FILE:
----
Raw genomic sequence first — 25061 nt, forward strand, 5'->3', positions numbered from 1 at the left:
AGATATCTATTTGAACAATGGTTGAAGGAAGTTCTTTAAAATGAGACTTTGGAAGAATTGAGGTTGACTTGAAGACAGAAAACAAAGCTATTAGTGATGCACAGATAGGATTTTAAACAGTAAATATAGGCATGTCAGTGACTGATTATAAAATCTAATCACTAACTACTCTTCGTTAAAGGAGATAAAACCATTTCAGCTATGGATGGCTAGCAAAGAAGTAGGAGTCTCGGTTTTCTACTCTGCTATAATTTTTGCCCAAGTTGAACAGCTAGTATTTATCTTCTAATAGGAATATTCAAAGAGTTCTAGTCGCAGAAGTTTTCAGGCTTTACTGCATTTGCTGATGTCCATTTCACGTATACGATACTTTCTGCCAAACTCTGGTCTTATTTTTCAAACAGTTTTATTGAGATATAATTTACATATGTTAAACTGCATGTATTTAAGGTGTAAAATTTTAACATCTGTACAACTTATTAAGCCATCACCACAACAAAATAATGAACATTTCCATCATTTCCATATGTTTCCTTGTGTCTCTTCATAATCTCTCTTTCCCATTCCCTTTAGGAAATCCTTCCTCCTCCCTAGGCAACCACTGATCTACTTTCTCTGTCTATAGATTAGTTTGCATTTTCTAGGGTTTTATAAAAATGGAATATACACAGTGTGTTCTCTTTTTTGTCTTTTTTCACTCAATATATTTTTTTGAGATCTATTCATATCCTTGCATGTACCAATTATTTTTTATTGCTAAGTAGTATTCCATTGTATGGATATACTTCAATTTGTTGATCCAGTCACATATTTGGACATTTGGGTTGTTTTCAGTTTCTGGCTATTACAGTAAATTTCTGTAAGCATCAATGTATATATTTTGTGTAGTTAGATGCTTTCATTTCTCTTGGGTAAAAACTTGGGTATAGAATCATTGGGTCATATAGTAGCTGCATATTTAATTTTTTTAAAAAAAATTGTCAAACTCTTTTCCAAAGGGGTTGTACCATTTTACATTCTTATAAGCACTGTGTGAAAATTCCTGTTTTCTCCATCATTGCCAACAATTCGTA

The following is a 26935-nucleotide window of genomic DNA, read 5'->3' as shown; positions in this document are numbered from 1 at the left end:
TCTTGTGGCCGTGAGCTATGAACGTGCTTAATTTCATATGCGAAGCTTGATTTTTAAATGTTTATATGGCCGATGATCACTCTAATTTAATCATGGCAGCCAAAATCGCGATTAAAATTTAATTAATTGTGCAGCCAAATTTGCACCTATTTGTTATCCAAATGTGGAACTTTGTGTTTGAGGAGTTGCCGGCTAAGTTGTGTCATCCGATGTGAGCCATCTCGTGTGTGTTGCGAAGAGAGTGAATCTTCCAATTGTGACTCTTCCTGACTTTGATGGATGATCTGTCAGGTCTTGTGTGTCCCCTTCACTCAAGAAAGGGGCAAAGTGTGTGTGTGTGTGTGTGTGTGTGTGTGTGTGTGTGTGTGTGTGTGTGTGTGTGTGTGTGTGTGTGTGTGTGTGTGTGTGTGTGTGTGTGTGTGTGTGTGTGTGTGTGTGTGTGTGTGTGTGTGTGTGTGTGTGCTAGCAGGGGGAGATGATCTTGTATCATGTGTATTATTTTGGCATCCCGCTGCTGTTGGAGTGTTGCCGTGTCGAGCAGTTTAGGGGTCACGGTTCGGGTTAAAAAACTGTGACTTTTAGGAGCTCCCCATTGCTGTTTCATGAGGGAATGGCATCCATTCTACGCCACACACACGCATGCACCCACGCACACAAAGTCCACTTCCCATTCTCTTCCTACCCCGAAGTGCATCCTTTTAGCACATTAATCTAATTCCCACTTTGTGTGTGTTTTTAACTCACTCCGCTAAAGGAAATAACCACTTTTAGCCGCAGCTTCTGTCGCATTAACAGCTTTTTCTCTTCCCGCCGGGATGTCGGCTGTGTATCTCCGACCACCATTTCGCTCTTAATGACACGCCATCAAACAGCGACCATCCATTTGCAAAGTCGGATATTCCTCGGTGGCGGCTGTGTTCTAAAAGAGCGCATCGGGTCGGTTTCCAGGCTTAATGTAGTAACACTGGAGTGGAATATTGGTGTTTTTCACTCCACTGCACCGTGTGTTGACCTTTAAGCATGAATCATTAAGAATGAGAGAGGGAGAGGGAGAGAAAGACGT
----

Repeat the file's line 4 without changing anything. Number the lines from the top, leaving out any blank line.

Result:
TCTTGTGGCCGTGAGCTATGAACGTGCTTAATTTCATATGCGAAGCTTGATTTTTAAATGTTTATATGGCCGATGATCACTCTAATTTAATCATGGCAGCCAAAATCGCGATTAAAATTTAATTAATTGTGCAGCCAAATTTGCACCTATTTGTTATCCAAATGTGGAACTTTGTGTTTGAGGAGTTGCCGGCTAAGTTGTGTCATCCGATGTGAGCCATCTCGTGTGTGTTGCGAAGAGAGTGAATCTTCCAATTGTGACTCTTCCTGACTTTGATGGATGATCTGTCAGGTCTTGTGTGTCCCCTTCACTCAAGAAAGGGGCAAAGTGTGTGTGTGTGTGTGTGTGTGTGTGTGTGTGTGTGTGTGTGTGTGTGTGTGTGTGTGTGTGTGTGTGTGTGTGTGTGTGTGTGTGTGTGTGTGTGTGTGTGTGTGTGTGTGTGTGTGTGTGTGTGTGTGTGTGCTAGCAGGGGGAGATGATCTTGTATCATGTGTATTATTTTGGCATCCCGCTGCTGTTGGAGTGTTGCCGTGTCGAGCAGTTTAGGGGTCACGGTTCGGGTTAAAAAACTGTGACTTTTAGGAGCTCCCCATTGCTGTTTCATGAGGGAATGGCATCCATTCTACGCCACACACACGCATGCACCCACGCACACAAAGTCCACTTCCCATTCTCTTCCTACCCCGAAGTGCATCCTTTTAGCACATTAATCTAATTCCCACTTTGTGTGTGTTTTTAACTCACTCCGCTAAAGGAAATAACCACTTTTAGCCGCAGCTTCTGTCGCATTAACAGCTTTTTCTCTTCCCGCCGGGATGTCGGCTGTGTATCTCCGACCACCATTTCGCTCTTAATGACACGCCATCAAACAGCGACCATCCATTTGCAAAGTCGGATATTCCTCGGTGGCGGCTGTGTTCTAAAAGAGCGCATCGGGTCGGTTTCCAGGCTTAATGTAGTAACACTGGAGTGGAATATTGGTGTTTTTCACTCCACTGCACCGTGTGTTGACCTTTAAGCATGAATCATTAAGAATGAGAGAGGGAGAGGGAGAGAAAGACGT